Synlett 2009(9): 1520-1521  
DOI: 10.1055/s-0029-1217180
SPOTLIGHT
© Georg Thieme Verlag Stuttgart ˙ New York

Iodoxybenzene (PhIO2)

Cai Zhang*
College of Chemistry and Chemical Engineering, Southwest University, Chongqing 400715, P. R. of China
e-Mail: [email protected];

Further Information

Publication History

Publication Date:
18 May 2009 (online)

Biographical Sketches

Cai Zhang was born in Anhui Province, P. R. of China. He received his B.Sc. (2005) from Huaibei Coal Industry Teachers College, Anhui, P. R. of China. He is currently pursuing his M.Sc. under the ­tutelage of Professor Dacheng Yang at Southwest University, Chongqing, P. R. of China. His current research interests include the development of hypervalent iodine for application in organic synthesis.

Introduction

Iodoxybenzene (PhIO2, mp 230 ˚C) is the first organic compound of iodine(V) prepared by Willgerodt 100 years ago. [¹] Specifically, it can be prepared by disproportionation of iodosylbenzene under steam distillation. [²] Ten years ago iodoxybenzene has been used for the synthesis of cadalenquinone, [³a] unsaturated carbonyl compounds [³b-c] , oxodienes, [³d-e] , epoxides, [³f] quinine imines, [³g] and sulfones. [³h] In this Spotlight recent applications using PhIO2 in organic syntheses are summarized.

Preparation

Iodoxybenzene (PhIO2) can be directly prepared using commercial 40% peracetic acid or sodium periodate by dissolving iodobenzene in water (Scheme  [¹] ). [4]

Scheme 1

Abstracts

(A) Kita et al. show the solubilization and activation of PhIO2 by adding catalytic amounts of both cetyltrimethylammonium bromide (CTAB) or MgBr2 and a chiral tartaric acid derivative. Both reagents were indispensable for the enhancement of chemical and optical yields in the oxidation of sulfides to sulfoxides. [5]

(B) The application of PhIO2 in the oxidation reaction of phosphorous, phosphorothiono and phosphoroseleno compounds into the corresponding ºP(O) analogues was demonstrated by Lopusinski et al. [6a] The direct conversion of ammonium dialkyl phosphoro­selenoates into the dialkyl phosphoramidates using iodoxybenzene has been developed by the same group. [6b]

(C) The reaction performed between N-sulfinylphosphoramidate and PhIO2 in the presence of diethylphosphoramidate results in the formation of N,N-bis(diethylphosphor)sulfamide. [7]

(D) Catalytic allylic oxidation of alkenes into enones and oxidation of aryl alkyl ketones into the corresponding ketoacids with a fluorous seleninic acid as catalyst in conjunction with PhIO2 as reoxidant have been developed by Zou and co-worker. [8]

(E) Recently, air-driven conversion of alcohols into carbonyl compounds in water using catalytic amounts of PhIO2 has been reported by Liu and co-workers. [9]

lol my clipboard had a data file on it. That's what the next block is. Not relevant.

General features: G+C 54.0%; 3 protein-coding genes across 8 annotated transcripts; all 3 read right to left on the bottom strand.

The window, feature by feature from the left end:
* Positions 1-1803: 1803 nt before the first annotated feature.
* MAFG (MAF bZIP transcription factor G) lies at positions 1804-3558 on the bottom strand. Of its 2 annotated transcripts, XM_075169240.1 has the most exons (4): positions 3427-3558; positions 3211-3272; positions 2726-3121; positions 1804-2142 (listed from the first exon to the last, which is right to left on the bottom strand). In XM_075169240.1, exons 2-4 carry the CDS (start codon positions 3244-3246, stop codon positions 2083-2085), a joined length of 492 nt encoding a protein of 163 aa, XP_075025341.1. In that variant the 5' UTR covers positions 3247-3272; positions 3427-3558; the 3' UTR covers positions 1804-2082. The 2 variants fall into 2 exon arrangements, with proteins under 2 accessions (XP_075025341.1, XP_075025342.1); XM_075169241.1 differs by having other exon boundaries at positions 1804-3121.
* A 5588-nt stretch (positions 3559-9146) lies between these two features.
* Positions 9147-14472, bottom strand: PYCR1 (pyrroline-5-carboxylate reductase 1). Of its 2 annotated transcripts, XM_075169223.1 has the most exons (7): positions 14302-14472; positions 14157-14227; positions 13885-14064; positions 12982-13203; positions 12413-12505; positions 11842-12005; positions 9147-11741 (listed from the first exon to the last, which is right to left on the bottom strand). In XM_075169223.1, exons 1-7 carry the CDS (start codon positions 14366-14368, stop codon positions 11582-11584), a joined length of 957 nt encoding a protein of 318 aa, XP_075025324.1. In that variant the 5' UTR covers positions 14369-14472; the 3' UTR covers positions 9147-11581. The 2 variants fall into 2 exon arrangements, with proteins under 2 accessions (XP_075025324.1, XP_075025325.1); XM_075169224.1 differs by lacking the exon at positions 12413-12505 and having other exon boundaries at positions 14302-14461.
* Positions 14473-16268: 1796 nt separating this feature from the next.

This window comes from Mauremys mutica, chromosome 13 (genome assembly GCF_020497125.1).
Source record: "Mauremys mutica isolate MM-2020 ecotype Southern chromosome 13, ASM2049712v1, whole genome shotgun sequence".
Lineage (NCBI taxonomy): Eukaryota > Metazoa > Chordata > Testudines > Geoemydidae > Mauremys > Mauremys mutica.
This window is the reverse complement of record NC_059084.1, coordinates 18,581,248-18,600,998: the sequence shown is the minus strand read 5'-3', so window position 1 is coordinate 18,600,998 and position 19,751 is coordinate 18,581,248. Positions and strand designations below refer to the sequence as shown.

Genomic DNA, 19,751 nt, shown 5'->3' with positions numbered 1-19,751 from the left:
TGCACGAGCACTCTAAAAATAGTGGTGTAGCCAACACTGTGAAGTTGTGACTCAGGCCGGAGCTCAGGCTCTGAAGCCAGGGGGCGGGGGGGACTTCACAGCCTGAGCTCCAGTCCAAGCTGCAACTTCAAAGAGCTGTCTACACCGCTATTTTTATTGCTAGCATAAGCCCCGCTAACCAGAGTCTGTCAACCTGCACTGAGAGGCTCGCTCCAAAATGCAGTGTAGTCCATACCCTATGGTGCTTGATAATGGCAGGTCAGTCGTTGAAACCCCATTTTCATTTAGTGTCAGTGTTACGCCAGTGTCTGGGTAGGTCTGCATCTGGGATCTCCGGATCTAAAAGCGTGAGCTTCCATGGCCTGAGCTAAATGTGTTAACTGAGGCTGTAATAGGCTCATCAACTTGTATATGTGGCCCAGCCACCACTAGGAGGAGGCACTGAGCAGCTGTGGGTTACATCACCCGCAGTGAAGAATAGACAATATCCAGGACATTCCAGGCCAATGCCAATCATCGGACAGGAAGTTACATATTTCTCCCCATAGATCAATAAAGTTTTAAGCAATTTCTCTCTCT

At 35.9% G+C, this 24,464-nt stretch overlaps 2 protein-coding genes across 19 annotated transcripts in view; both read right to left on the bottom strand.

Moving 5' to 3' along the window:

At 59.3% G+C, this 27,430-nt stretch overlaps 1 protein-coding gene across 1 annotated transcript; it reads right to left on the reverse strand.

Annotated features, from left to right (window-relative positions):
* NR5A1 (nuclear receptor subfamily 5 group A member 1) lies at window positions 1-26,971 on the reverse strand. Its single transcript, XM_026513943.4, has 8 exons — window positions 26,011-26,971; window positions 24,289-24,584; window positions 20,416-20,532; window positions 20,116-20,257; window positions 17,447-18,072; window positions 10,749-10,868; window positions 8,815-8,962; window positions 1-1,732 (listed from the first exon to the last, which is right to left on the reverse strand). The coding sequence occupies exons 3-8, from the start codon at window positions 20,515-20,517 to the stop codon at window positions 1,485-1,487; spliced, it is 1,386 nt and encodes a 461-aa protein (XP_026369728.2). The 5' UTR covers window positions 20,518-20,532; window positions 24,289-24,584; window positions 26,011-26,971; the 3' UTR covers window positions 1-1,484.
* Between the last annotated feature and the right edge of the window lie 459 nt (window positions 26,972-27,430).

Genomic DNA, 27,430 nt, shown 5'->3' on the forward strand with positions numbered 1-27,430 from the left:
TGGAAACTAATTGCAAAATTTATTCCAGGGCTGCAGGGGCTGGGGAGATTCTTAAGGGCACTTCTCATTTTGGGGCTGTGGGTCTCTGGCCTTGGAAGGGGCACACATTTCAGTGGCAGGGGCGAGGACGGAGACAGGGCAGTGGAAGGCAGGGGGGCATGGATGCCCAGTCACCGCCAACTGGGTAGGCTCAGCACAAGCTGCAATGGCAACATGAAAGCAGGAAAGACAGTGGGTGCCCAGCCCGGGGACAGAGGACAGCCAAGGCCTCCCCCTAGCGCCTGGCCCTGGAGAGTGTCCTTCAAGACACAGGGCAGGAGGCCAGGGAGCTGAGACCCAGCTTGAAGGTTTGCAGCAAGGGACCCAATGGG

References

  • 1 Willgerodt C. Die Organischen Verbindungen mit Mehrwertigem Jod   Enke Verlag; Stuttgart: 1914. 
  • 2 Willgerodt C. J. Prakt. Chem.  1886,  33:  154 
  • 3a Reddy N. Kesavulu Rao. G SK. Indian J. Chem., Section B: Org, Chem. Incl. Med. Chem.  1987,  26B:  920 
  • 3b Barton DHR. Crich D. Tetrahedron  1985,  41:  4359 
  • 3c Gleiter R. Mueller G. J. Org. Chem.  1988,  53:  3912 
  • 3d Künzer H. Sauer G. Wiechert R. Tetrahedron  1989,  45:  6409 
  • 3e Iida T. Nishida S. Chang FC. Niwa T. Goto J. Nambara T. Chem. Pharm. Bull.  1993,  41:  763 
  • 3f Barret R. Sabot JP. Pautet F. Cerf P. Daudon M. Oxidation Communications  1989,  12:  55 
  • 3g Barret R. Daudon M. 1990,  20:  1543 
  • 3h Barret R. Pautet F. Bordat P. Tinland B. Daudon M. Phosphorus, Sulfur and Silicon and the Related Elements  1989,  45:  31 
  • 4a Sharefkin JG. Saltzman H. Org. Synth.  1963,  43:  65 
  • 4b Kazmierczak P. Skulski L. Kraszkiewicz L. Molecules  2001,  6:  881 
  • 5a Tohma H. Takizawa S. Watanabe H. Fukuoka Y. Maegawa T. Kita Y. J. Org. Chem.  1999,  64:  3519 
  • 5b Tohma H. Takizawa S. Morioka H. Maegawa T. Kita Y. Chem. Pharm. Bull.  2000,  48:  445 
  • 6a Mielniczak G. Lopusinski A. Synlett  2001,  505 
  • 6b Mielniczak G. Lopusinski A. Heteroatom Chem.  2003,  14:  121 
  • 7 Mielniczak G. Lopusinski A. Heteroatom Chem.  2008,  19:  530 
  • 8a Crich D. Zou Y. Org. Lett.  2004,  6:  775 
  • 8b Crich D. Zou Y. J. Org. Chem.  2005,  70:  3309 
  • 9 Mu RZ. Liu ZQ. Yang ZJ. Liu ZG. Wu LM. Liu ZL. Adv. Synth. Catal.  2005,  347:  1333 

    References

  • 1 Willgerodt C. Die Organischen Verbindungen mit Mehrwertigem Jod   Enke Verlag; Stuttgart: 1914. 
  • 2 Willgerodt C. J. Prakt. Chem.  1886,  33:  154 
  • 3a Reddy N. Kesavulu Rao. G SK. Indian J. Chem., Section B: Org, Chem. Incl. Med. Chem.  1987,  26B:  920 
  • 3b Barton DHR. Crich D. Tetrahedron  1985,  41:  4359 
  • 3c Gleiter R. Mueller G. J. Org. Chem.  1988,  53:  3912 
  • 3d Künzer H. Sauer G. Wiechert R. Tetrahedron  1989,  45:  6409 
  • 3e Iida T. Nishida S. Chang FC. Niwa T. Goto J. Nambara T. Chem. Pharm. Bull.  1993,  41:  763 
  • 3f Barret R. Sabot JP. Pautet F. Cerf P. Daudon M. Oxidation Communications  1989,  12:  55 
  • 3g Barret R. Daudon M. 1990,  20:  1543 
  • 3h Barret R. Pautet F. Bordat P. Tinland B. Daudon M. Phosphorus, Sulfur and Silicon and the Related Elements  1989,  45:  31 
  • 4a Sharefkin JG. Saltzman H. Org. Synth.  1963,  43:  65 
  • 4b Kazmierczak P. Skulski L. Kraszkiewicz L. Molecules  2001,  6:  881 
  • 5a Tohma H. Takizawa S. Watanabe H. Fukuoka Y. Maegawa T. Kita Y. J. Org. Chem.  1999,  64:  3519 
  • 5b Tohma H. Takizawa S. Morioka H. Maegawa T. Kita Y. Chem. Pharm. Bull.  2000,  48:  445 
  • 6a Mielniczak G. Lopusinski A. Synlett  2001,  505 
  • 6b Mielniczak G. Lopusinski A. Heteroatom Chem.  2003,  14:  121 
  • 7 Mielniczak G. Lopusinski A. Heteroatom Chem.  2008,  19:  530 
  • 8a Crich D. Zou Y. Org. Lett.  2004,  6:  775 
  • 8b Crich D. Zou Y. J. Org. Chem.  2005,  70:  3309 
  • 9 Mu RZ. Liu ZQ. Yang ZJ. Liu ZG. Wu LM. Liu ZL. Adv. Synth. Catal.  2005,  347:  1333 

Scheme 1